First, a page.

Award-winning landfill team saving space and money

Joe McWilliams

Lakeside Leader

Lesser Slave Regional Landfill manager Randy Peconi poses in front of a few tonnes of baled hard plastic, ready to be picked up and hauled to a processing facility in Morinville. Campaign signs work well for the ends of the bales, he says, and they have a good supply of them, hoarded for that purpose.

When it comes to recycling, some people still need a lot of convincing. Judging by how much re-usable stuff gets put in with the regular household garbage, many don’t get it or don’t care.
Or maybe they just regard recycling as another fashionable thing and there’s no need to take it seriously.
But there are other ways of looking at it and here’s one of them. A new landfill cell costs about $1.6 million to construct. The more waste that’s diverted to other uses, the longer the present cell will last.
“Everything I can keep out of that cell,” says landfill manager Randy Peconi, “the lower we can charge the ratepayers.”
There have been rumours lately about the whole recycle effort not being sustainable. Peconi doesn’t like that sort of talk. It’s true, he says, that plastic film is problematic. It’s going into the landfill. But hard plastics have a market and it recently got better. A firm from Morinville has offered to collect all the landfill can produce, at no charge. Last week, when we visited, many bales of the stuff were waiting for pick-up that same day.
Previously, “trucking was killing us,” says Peconi.
The new customer, Van Brabant Oil, “makes it into fence posts and things like that,” Peconi says.
Recycling generally has improved and increased at the landfill in the year-and-a-half Peconi has been running the place. It’s a team effort, he insists, but he says he noticed all sorts of room for improvement when he moved over from running the landfill in Red Earth Creek for the M.D. of Opportunity.
“We’ve doubled – tripled some things,” he says.
Education is a big part of it. Ann Haney, the scale attendant has a lot to do with that effort.

Pat Grooms operates the hard plastic baler/compacter.

“She’s really good,” Peconi says. “I couldn’t do it without her.”
With hundreds of tonnes of stuff not going into the landfill due to the better diversion efforts, Peconi says the need for a new cell has been now pushed back to around eight years. When he arrived on the scene, he says it was expected they’d need to shell out that $1.6 million in another 18 months or so.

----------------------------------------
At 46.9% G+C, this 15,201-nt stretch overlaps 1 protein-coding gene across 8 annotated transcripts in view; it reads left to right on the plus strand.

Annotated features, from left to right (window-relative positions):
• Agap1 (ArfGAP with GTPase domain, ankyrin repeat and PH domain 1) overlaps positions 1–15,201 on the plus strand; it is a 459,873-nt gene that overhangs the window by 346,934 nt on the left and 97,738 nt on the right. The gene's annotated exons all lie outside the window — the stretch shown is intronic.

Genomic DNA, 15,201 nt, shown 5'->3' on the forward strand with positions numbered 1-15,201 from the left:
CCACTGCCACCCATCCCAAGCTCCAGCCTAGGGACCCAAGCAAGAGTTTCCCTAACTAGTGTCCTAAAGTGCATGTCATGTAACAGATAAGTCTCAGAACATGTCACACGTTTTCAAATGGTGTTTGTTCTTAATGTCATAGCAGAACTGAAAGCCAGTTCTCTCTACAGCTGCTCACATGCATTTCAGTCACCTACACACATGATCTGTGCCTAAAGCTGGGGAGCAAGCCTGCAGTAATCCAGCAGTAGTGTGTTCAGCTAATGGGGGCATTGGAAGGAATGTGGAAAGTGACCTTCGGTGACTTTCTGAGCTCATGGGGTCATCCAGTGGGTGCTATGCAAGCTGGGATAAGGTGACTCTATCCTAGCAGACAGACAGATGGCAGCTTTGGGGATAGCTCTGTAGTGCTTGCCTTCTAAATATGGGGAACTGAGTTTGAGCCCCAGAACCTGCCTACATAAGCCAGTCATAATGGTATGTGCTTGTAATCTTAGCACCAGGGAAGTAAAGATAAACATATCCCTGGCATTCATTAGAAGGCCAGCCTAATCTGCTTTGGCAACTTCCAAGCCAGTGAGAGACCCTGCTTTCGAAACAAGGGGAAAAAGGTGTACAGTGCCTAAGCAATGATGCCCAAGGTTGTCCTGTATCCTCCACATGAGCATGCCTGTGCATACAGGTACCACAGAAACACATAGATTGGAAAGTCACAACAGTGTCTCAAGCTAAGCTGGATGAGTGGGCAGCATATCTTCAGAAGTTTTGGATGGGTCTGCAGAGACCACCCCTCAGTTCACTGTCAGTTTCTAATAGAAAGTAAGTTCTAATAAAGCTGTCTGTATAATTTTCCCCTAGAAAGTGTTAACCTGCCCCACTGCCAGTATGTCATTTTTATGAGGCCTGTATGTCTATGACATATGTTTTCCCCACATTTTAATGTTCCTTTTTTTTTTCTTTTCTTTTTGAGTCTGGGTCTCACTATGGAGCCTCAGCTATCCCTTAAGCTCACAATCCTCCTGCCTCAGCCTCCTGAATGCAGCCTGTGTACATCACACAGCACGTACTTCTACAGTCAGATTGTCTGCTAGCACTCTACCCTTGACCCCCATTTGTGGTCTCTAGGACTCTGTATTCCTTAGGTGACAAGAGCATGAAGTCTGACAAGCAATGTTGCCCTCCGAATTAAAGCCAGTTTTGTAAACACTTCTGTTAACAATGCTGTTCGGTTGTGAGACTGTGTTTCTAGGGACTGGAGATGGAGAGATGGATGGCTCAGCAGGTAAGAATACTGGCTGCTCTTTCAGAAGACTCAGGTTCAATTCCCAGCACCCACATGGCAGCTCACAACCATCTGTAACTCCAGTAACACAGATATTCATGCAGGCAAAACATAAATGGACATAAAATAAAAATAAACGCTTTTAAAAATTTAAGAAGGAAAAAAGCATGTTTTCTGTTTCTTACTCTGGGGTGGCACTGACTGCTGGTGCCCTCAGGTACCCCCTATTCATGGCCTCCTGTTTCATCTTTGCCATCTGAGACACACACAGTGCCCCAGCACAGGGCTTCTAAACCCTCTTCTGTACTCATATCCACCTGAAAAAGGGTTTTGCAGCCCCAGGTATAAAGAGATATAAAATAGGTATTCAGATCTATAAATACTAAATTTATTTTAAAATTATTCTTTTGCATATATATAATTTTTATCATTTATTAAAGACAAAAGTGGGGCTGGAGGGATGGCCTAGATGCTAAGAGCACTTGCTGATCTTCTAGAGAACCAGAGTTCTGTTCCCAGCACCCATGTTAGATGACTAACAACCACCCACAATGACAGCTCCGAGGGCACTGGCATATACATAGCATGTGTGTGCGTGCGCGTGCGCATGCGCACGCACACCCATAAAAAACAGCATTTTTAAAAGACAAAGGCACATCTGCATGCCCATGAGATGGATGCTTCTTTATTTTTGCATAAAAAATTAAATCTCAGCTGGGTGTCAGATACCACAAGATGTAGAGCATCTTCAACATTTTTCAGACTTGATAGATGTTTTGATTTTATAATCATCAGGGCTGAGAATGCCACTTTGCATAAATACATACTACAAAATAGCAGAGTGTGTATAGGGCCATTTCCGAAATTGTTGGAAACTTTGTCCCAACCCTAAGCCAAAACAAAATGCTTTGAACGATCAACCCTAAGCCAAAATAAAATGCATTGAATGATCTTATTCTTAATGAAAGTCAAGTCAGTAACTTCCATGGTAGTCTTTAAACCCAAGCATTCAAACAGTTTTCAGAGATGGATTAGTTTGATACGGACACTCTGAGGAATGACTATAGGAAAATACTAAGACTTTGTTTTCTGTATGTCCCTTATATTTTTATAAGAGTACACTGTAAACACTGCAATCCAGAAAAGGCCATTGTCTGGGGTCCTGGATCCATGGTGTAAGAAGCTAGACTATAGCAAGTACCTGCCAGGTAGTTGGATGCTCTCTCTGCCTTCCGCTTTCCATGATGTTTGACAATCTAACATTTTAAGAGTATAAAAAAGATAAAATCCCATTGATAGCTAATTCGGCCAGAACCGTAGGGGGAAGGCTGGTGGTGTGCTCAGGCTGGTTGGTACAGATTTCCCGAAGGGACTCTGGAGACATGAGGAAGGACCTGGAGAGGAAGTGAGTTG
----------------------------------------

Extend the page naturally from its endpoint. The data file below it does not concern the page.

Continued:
The Take It Or Leave It shed at the landfill isn’t a huge part of the big picture, but it is another success story. Peconi says a surprising amount of stuff comes in and goes out again through there. He estimates seven to 12 tonnes per month.
“People come in here from all over,” he says. “Edmonton, Wabasca, High Level,” and take things with them from the Take It Or Leave It.
As much as recycling has increased (it received special recognition recently from the Alberta Recycling Management Authority), there is still a lot of room for improvement. Peconi says he still catches people tossing all sorts of recyclable stuff into the household waste bins.
“I could charge them,” he says. “But I used it as an education moment. It takes five to six years to change somebody’s habits.”
On the positive side, “more and more people are coming up every day, saying, ‘We separated it!’”
Peconi was introduced to recycling early. His family was in what he calls “farm animal recycling” in Ontario. They had a business processing dead cows and such. Peconi worked in that field, and in trucking and other things and eventually found his way to Alberta, where he was an oilfield trucker until the industry bottomed out in 2008 or so. He says he got a job at the Red Earth landfill, part time, while waiting for the oilpatch to revive.
“They must have seen something in me,” he says, because before long they’d let the manager go and promoted him. He did that for a few years, but ended up a bit frustrated by the lack of support for his management ideas. When the Lesser Slave job popped up, he went for it, and is happy he did.
“It’s been so good here,” he says.
One thing that’s been good is the support of the landfill commission, for Peconi’s ideas about how to improve the process, cut costs, make a bit of money and in so doing employ people. They’ve even found a way to make some donations to local non-profit groups from some of their recycling revenue.
“There is no reason why this landfill can’t be sustainable,” Peconi says.

When oilfield companies bring loads to the landfill they sometimes contain items that aren’t allowed to go in the cell. That’s where Rydan Disposal co- mes in. They’ve set up a bin free of charge and were picking it up when The Leader visited last week.

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